Banjo History 3By the 1890s the banjo pretty much completes its metamorphosis to its present form. S.S.Stewart in Philadelphia starts mass [Modern Banjo] producing standardized banjos in a true factory environment. He made both plain and fancy models in large numbers and begins marketing them with great success to the general public.
Elaborate tone rings, resonators and sound reflectors allow the banjo to compete in volume with any orchestra instrument, but as the banjo passes through the Rag Time era, the four string tenor banjo begins to eclipse the 5 string in popularity and dominates the jazz era. The 5 string, leaving the orchestra pit, makes a retreat to rural America. There it remains until the dawn of Bluegrass music and that brings us to the present.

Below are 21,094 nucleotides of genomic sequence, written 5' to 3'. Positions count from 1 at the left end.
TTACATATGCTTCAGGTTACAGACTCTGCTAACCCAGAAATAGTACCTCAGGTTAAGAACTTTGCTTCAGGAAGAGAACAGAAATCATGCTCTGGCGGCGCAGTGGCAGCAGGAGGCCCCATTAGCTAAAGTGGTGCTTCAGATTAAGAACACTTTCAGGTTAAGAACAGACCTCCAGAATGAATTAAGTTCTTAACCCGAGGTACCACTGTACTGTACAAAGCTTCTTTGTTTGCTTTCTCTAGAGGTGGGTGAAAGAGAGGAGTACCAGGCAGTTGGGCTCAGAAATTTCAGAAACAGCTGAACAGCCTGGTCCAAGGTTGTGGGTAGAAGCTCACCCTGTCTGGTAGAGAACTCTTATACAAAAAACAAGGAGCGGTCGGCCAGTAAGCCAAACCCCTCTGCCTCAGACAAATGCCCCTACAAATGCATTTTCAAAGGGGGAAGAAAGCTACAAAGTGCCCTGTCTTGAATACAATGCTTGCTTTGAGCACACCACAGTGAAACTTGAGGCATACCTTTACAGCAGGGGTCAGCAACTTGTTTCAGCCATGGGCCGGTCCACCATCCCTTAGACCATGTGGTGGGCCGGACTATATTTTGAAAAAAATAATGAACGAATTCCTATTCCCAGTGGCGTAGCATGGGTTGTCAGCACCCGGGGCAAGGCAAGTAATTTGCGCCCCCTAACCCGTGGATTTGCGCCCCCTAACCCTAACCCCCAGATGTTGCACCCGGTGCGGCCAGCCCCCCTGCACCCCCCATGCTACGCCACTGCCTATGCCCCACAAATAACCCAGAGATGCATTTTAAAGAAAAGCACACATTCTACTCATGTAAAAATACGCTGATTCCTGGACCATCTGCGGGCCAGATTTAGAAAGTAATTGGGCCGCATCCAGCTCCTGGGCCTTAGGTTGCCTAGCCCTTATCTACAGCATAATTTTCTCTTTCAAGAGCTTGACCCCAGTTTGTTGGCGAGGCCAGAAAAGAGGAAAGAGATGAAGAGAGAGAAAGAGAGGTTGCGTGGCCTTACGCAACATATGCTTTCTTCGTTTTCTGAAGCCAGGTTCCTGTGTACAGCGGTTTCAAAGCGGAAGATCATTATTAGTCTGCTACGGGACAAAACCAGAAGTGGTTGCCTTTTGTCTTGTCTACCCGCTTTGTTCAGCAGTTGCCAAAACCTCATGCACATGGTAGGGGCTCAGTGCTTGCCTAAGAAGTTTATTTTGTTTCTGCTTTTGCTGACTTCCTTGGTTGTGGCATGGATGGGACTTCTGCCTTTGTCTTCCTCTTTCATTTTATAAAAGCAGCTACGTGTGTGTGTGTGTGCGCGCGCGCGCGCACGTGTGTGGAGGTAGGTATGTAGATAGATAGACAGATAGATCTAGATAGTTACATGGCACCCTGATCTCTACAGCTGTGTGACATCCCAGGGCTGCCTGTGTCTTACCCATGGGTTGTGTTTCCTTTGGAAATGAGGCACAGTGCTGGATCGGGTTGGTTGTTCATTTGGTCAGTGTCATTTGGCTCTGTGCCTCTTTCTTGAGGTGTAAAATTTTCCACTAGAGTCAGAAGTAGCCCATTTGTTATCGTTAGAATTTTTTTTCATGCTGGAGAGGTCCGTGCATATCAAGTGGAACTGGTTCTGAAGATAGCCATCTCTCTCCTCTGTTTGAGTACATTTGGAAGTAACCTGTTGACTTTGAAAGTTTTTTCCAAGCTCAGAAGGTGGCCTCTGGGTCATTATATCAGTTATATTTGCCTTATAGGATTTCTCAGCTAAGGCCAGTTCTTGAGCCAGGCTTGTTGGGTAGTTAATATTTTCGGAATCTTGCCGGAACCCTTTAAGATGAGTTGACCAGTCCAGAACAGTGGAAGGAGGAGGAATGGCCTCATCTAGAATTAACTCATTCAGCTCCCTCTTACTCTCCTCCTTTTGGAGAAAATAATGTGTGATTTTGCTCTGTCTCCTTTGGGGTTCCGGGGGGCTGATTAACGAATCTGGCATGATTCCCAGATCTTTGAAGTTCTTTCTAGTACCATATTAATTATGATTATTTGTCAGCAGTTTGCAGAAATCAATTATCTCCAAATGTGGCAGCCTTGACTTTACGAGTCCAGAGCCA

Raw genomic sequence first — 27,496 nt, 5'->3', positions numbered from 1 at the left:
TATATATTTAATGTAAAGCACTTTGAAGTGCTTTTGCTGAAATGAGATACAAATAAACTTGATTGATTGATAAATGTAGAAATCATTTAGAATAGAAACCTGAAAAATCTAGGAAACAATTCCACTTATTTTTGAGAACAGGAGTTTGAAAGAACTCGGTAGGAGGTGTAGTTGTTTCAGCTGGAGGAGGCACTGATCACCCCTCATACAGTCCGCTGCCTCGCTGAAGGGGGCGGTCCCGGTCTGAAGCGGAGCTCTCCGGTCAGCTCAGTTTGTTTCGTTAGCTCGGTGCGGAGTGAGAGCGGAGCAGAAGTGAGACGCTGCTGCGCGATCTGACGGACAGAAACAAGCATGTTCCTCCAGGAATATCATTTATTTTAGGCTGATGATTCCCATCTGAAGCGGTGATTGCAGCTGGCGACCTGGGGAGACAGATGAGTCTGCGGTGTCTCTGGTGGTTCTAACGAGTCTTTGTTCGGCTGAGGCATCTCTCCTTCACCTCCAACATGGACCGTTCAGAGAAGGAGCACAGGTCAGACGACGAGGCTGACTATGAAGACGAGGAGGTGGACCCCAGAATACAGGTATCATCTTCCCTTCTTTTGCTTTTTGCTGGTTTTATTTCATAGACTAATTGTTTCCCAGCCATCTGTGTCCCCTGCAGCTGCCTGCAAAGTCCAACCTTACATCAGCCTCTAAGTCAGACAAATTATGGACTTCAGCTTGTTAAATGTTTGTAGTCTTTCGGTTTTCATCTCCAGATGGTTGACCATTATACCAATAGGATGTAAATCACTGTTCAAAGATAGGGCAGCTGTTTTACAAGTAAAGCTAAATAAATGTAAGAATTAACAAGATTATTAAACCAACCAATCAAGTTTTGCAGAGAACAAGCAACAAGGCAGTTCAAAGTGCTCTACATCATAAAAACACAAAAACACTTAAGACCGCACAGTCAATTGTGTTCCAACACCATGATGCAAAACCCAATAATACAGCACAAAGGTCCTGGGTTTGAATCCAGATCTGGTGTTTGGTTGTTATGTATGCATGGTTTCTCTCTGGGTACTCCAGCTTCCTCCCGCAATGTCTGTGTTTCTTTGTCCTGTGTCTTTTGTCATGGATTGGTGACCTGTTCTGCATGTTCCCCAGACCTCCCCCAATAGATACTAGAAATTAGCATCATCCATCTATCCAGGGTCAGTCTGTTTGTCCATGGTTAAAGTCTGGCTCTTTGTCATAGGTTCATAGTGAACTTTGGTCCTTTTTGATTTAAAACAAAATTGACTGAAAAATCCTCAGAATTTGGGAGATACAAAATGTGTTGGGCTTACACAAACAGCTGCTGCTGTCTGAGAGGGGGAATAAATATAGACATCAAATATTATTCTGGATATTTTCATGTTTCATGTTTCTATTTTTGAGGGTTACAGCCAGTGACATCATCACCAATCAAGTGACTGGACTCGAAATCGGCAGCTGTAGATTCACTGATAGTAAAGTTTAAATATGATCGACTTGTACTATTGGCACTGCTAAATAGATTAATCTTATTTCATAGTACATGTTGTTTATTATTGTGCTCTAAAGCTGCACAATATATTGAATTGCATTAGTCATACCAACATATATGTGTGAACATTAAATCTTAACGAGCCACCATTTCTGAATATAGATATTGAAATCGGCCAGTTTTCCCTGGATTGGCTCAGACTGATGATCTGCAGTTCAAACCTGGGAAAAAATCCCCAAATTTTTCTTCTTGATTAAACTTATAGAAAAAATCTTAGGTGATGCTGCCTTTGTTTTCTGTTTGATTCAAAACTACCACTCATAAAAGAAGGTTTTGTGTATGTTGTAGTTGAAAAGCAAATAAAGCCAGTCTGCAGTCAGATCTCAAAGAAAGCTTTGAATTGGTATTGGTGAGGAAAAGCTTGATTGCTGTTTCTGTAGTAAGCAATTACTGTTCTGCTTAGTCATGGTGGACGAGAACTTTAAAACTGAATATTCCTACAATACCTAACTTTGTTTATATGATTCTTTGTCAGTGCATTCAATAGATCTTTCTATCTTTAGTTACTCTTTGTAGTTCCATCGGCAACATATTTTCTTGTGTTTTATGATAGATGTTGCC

It is hard to imagine Bluegrass music without a 5 string banjo. Whether rock, blues, jazz or old time folk music, you can hear the sounds of the banjo as artists make use of its unique voice to color their sound palette.
Though the banjo has never regained the mass popularity it enjoyed in mid-19th Century America, it retains a faithful following in all its forms and today its voice is heard around the world.
"Gentlemen be seated and Ring, Ring de Banjo! "